Second, VDI overcomes some limitations with terminal services. Terminal services offer similar opportunities for improved desktop management, but some legacy applications don't work well in a terminal services environment. Virtual desktops give you a robust option here. By sandboxing the application within the virtual desktop, you can deploy the legacy application on the platform for which it was designed to run without impacting your existing terminal server environment.

Another issue is that terminal services often don't support customized desktops, a chief complaint of many people exposed to the technology for the first time. VDI solves this issue.

Finally, your organization can more easily support multiple operating systems for end users in a VDI environment. Want to expose your users to Windows 7 in a controlled way? Serve 'em a virtual desktop. Want to prove to your CTO that Ubuntu Linux lacks the driver support required to be a viable desktop OS alternative? Don't just tell him, serve him a virtual desktop and show him.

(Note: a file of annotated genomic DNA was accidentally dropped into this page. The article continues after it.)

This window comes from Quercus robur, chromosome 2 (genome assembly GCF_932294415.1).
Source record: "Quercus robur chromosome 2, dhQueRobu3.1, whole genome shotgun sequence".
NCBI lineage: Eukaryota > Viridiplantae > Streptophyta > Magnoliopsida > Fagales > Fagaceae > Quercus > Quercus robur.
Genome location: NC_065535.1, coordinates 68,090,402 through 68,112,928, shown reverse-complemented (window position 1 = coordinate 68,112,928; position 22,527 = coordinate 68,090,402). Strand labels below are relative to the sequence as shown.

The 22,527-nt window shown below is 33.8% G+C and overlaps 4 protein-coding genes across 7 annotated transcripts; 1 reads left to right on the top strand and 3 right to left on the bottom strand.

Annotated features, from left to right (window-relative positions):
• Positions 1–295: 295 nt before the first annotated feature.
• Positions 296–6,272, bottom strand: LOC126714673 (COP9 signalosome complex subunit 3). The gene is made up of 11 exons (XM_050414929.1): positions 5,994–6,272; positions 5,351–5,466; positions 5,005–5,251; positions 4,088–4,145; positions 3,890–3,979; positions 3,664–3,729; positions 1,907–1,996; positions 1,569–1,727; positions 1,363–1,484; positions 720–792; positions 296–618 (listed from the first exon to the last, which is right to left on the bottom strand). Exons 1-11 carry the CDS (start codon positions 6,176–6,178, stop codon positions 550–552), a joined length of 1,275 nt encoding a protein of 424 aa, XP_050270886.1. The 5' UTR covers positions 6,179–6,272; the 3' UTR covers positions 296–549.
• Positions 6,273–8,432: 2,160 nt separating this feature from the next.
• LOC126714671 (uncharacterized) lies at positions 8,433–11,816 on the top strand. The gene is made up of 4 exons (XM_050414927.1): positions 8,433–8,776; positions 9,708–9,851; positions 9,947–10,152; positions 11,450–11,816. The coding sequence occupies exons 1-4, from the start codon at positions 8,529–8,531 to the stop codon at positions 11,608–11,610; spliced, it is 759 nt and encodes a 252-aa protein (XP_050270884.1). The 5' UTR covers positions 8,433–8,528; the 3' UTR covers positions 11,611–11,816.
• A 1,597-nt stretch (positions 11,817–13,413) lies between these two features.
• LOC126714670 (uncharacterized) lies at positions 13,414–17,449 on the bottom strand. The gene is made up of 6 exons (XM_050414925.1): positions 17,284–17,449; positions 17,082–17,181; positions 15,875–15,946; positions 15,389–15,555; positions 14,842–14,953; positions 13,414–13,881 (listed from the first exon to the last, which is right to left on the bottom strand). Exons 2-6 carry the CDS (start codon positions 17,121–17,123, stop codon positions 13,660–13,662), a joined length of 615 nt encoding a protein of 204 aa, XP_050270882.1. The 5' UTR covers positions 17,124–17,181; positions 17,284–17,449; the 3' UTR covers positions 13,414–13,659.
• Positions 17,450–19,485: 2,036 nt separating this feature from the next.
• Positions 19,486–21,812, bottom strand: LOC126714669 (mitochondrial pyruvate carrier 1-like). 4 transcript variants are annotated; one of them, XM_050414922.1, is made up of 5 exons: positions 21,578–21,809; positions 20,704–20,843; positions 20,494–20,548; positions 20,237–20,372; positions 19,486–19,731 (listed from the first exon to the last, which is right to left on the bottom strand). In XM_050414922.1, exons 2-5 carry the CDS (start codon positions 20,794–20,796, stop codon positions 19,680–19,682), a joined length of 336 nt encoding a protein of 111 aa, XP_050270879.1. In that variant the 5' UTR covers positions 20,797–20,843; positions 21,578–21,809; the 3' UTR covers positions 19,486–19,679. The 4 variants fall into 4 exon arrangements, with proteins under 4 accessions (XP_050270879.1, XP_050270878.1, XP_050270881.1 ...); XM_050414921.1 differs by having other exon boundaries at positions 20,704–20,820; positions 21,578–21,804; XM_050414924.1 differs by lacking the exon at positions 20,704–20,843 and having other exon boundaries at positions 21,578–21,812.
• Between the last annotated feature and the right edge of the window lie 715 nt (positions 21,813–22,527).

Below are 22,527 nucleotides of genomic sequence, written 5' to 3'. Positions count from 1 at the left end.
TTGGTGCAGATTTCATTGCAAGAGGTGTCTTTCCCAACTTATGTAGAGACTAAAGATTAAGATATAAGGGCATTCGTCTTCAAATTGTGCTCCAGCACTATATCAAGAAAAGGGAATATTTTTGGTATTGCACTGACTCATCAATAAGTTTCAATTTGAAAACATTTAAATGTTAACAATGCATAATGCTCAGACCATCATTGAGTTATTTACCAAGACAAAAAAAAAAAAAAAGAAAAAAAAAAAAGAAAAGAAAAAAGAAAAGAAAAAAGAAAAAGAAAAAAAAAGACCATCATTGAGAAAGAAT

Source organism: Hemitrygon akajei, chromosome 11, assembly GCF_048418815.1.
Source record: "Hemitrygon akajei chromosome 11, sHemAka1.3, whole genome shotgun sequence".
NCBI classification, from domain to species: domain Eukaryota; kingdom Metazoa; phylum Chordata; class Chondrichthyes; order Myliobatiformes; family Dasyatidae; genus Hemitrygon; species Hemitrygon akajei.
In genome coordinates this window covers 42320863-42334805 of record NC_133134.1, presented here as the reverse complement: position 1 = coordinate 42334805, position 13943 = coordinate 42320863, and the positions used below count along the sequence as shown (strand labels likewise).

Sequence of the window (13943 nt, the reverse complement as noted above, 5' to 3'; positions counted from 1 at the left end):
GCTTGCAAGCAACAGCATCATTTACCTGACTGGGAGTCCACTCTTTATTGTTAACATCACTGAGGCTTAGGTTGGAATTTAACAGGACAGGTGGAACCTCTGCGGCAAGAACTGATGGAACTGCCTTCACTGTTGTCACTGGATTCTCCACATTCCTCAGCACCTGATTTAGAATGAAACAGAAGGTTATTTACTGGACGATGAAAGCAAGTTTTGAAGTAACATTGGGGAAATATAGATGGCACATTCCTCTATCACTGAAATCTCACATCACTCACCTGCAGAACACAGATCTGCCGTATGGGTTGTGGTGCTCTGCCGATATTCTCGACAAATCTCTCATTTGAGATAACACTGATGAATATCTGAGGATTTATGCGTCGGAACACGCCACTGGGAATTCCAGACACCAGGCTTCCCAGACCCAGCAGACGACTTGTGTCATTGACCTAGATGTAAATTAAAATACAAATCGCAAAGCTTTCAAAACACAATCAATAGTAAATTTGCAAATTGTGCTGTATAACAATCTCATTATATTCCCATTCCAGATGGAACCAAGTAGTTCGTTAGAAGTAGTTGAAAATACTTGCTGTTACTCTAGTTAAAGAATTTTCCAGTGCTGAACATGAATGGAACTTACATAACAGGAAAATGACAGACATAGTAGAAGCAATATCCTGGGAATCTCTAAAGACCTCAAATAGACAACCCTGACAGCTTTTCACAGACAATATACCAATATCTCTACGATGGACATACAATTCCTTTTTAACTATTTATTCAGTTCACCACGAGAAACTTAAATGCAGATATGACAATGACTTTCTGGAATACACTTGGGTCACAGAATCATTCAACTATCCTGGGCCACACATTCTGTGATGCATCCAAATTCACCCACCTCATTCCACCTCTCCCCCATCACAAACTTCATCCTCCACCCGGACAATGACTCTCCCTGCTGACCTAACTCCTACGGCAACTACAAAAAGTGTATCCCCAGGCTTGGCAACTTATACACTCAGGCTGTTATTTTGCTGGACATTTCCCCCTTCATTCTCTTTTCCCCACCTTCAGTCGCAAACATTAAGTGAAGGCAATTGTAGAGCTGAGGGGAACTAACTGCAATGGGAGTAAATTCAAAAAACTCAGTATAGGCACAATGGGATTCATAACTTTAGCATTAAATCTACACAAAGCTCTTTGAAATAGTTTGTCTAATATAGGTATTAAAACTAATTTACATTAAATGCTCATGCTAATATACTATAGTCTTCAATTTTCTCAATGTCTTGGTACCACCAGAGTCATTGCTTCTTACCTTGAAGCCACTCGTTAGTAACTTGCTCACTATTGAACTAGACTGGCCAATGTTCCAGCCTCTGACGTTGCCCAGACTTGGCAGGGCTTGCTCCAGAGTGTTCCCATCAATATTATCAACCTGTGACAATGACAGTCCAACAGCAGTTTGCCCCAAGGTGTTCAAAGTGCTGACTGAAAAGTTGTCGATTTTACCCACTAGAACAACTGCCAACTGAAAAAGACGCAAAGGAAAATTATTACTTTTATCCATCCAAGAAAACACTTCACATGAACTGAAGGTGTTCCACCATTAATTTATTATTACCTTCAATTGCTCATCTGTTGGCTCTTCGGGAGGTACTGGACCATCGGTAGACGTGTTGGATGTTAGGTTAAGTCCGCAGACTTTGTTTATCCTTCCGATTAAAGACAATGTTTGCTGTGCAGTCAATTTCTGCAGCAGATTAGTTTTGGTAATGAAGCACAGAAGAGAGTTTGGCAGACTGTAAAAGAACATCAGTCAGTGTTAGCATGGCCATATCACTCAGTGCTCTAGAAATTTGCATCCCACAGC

VDI Caveats
The benefits of VDI are indisputable. However, while VDI is a sound technical solution for some serious IT issues, it's not the only solution. Many environments can get by using a combination of presentation and application virtualization, so we can't honestly say that VDI will be a game changer on par with server virtualization.And beware of vendors touting the savings you'll realize by virtualizing desktops, because there are plenty of hidden costs. First, you'll need serious server hardware to hand out virtual desktops, and you better have plenty of storage, too. Then there's the hypervisor and VDI broker licensing costs to consider. Vendors sometimes hype the fact that with VDI you can deploy thin clients as a replacement for more expensive fat-client machines to save on hardware costs. But last we checked, a decent thin-client machine is just as expensive as a low-end desktop/laptop PC. If your plan is to deploy $200 netbooks as a replacement for $1,000 business laptops going forward, then you're sure to reap significant savings, but most organizations aren't ready for that step.